The names for the newly discovered species were selected to honor California natural historians whose work impacted the study of the state's vertebrate biodiversity.
According to a news release from California State University-Fullerton, four new species of legless lizards have been discovered in California.
“This is an exciting discovery to science,” said James Parham, assistant professor of geological sciences and faculty curator of paleontology at the John D. Cooper Archaeological and Paleontological Center, in a statement.
“This is the first time that so many new species of lizards have been described from California at one time, making this an unprecedented herpetological discovery for the state,” Parham added. “These discoveries illustrate how new species can still be discovered, despite being found in some heavily compromised urban areas.”
According to Parham, California was thought to have only one species of legless lizards prior to their findings. The new species have silver or purple bellies, while the previously known species have distinct yellow bellies. The number of scales or vertebrae also can differentiate between some.
“The main differences among the new species are determined from their DNA, which shows that these species have been separated from each other for millions of years,” Parham noted.
The names for the newly discovered species were selected to honor California natural historians whose work impacted the study of the state’s vertebrate biodiversity. The four new species of legless lizards are: Anniella alexanderae, Anniella campi, Anniella grinnelli and Anniella stebbinsi.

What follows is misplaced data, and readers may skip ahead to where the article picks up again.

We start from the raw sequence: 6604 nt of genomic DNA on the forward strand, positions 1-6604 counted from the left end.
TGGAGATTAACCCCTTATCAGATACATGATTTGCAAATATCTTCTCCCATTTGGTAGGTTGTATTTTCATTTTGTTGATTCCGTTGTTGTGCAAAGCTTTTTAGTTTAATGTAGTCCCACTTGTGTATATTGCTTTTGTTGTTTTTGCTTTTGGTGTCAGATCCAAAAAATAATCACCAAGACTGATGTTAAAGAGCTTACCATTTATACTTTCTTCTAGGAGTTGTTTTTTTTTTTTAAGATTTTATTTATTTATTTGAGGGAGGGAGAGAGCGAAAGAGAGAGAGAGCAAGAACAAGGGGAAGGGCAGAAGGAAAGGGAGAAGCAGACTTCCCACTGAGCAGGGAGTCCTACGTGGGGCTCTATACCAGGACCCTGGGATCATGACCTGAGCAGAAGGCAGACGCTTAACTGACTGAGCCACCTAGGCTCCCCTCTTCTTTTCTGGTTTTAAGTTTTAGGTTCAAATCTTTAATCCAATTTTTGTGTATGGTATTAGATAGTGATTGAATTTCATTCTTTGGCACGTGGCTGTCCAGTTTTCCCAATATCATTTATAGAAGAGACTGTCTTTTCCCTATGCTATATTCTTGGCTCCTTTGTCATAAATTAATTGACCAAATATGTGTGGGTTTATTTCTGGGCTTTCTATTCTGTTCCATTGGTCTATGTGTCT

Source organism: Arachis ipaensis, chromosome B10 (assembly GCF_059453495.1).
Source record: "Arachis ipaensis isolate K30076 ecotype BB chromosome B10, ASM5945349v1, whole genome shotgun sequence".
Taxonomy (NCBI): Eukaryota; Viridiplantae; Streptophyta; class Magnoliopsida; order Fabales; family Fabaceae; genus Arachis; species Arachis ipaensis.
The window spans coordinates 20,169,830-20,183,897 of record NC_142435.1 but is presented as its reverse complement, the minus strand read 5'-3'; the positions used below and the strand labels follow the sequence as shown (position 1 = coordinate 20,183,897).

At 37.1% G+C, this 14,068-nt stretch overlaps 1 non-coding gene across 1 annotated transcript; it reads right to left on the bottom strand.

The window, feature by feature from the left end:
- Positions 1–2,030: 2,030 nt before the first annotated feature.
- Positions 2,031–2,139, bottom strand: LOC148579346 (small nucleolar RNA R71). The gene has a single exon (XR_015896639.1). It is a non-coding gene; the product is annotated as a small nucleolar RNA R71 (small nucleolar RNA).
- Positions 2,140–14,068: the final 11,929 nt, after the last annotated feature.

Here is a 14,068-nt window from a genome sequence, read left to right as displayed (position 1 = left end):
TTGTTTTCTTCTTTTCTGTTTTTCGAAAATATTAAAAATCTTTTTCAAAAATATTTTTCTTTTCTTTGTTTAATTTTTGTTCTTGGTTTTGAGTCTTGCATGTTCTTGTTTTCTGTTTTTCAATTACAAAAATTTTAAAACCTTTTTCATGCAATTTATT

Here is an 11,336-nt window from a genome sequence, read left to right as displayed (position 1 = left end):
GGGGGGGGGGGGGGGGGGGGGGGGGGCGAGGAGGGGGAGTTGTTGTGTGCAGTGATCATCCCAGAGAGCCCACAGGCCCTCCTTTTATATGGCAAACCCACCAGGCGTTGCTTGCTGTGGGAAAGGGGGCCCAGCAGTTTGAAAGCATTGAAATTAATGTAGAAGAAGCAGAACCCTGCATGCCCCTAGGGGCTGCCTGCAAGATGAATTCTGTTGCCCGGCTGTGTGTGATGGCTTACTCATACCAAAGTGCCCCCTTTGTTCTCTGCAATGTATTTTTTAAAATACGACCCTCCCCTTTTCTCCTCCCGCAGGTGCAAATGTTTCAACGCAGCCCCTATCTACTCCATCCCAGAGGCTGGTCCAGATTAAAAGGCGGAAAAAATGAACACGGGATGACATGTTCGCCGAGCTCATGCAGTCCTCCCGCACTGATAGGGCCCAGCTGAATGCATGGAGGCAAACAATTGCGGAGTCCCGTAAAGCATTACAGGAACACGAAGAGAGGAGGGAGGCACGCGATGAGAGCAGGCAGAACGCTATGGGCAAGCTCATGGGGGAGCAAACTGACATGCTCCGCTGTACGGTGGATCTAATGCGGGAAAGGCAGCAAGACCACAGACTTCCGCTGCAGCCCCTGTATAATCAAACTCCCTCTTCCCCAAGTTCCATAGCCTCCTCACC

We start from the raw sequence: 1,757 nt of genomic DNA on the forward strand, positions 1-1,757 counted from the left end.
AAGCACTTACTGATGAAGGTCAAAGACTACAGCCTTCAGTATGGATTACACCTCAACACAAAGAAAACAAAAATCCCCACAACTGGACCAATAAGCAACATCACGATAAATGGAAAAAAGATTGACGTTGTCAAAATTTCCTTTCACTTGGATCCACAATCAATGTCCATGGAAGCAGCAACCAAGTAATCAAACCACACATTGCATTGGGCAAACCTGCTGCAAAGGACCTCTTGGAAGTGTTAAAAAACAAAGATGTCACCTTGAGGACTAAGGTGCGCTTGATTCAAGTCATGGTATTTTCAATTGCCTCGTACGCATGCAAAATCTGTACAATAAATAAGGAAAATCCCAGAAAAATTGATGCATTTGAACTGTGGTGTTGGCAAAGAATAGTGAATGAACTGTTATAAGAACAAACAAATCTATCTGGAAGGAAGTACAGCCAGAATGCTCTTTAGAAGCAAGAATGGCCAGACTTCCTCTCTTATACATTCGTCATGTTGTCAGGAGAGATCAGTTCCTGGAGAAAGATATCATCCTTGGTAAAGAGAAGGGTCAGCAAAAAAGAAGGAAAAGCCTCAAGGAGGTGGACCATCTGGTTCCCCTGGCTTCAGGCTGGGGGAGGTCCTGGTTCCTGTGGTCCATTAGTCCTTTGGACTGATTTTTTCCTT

The importance of the new species has conservation ramifications since a lot of their habitat has been ruined, or is endangered, because of urbanization, agricultural applications, or oil and gas surveys. According to the news release, the California Department of Fish and Wildlife thinks of the lizards as a “species of of special concern.”
The legless lizards look like tiny snakes and are eight to twelve inches long and about as wide as a pen. Anniella (the scientific name of the legless lizards) are the only legless lizards in the western United States. Through evolution, the progenitor of Anniella lost its legs because of digging and residing in the sand. Unlike snakes, the legless lizards have eyelids and external ear openings. They also lack a forked tongue. Citing the Natural History Museum of Los Angeles County, CNN says that the best way to tell the difference between a legless lizard and a snake is to stare it in the eyes. If it blinks, it’s a lizard.
According to Parham, the legless lizards reside under loose soil and sand in areas ranging from Southern California to the San Joaquin Valley, the eastern Sierra Nevada and the Bay Area.
Due to their living environment, the researchers utilized unique search techniques to locate them, including deploying numerous plywood or cardboard cover boards to construct a research habitat.
“Since these species are new to science and because they are so hard to find, and their status and geographic ranges are not well defined, much more work is needed to see where these species exist and what their conservation status should be,” Parham posited.
The study’s findings are published in the journal Breviora.